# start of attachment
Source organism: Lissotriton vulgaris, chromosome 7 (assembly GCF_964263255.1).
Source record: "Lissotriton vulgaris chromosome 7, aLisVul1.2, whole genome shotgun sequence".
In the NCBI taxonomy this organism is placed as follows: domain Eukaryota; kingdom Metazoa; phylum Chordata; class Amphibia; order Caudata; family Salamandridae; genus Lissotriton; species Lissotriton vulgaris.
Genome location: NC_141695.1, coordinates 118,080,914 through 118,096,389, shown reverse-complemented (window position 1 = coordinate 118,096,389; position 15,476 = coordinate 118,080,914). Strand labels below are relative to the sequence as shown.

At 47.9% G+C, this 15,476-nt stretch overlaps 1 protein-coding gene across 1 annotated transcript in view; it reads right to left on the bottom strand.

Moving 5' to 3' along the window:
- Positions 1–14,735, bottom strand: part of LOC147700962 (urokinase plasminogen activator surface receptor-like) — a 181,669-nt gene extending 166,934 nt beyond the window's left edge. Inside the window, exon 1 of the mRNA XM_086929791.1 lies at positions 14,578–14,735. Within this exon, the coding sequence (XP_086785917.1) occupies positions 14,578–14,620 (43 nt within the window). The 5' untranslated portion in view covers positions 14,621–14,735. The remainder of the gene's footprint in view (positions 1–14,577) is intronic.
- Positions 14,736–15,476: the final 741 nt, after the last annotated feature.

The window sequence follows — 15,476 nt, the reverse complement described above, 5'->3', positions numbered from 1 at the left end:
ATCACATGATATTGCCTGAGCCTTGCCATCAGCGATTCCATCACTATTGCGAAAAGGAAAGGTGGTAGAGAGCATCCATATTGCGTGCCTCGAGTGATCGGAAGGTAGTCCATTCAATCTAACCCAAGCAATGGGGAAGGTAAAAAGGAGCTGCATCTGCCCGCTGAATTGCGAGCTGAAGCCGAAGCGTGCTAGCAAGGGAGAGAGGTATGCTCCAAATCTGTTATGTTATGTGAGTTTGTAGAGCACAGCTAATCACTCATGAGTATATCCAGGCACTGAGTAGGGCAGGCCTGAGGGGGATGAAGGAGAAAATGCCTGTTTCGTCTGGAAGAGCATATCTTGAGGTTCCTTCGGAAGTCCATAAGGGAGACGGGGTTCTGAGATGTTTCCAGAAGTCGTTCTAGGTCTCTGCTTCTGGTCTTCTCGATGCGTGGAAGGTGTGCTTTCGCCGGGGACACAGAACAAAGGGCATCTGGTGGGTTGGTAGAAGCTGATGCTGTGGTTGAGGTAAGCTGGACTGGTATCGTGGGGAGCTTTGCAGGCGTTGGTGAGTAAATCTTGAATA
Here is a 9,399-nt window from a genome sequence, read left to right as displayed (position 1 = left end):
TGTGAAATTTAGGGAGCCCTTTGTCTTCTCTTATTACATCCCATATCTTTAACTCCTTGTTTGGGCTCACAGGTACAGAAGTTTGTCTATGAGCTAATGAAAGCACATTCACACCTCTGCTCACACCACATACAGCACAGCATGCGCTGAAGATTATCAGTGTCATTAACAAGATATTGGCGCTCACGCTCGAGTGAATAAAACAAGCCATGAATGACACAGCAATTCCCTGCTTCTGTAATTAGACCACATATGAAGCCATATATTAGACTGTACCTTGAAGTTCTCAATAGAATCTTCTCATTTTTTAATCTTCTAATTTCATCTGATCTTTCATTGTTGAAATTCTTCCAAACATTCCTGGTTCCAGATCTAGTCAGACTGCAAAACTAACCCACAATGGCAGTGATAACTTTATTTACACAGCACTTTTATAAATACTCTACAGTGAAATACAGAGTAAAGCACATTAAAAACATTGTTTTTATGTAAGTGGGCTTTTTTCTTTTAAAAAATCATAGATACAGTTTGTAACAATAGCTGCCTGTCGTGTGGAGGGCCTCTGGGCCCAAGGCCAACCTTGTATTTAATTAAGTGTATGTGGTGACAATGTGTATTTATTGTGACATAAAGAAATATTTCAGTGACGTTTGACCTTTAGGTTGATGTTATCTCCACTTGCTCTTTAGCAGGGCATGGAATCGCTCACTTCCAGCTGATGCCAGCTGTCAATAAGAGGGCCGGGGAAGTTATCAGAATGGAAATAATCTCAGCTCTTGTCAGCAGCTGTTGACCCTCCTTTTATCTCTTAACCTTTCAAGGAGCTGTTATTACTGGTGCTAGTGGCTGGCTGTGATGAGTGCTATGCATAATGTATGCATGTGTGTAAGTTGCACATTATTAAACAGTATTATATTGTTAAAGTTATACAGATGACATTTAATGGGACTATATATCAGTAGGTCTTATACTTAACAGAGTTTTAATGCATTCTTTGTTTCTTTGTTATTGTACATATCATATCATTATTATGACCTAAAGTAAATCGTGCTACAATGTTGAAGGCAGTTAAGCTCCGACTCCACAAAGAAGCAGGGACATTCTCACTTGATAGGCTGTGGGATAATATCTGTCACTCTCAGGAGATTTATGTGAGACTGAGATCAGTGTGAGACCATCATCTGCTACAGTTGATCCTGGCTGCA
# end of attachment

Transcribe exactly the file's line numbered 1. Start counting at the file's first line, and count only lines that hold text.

Source organism: Lissotriton vulgaris, chromosome 7 (assembly GCF_964263255.1).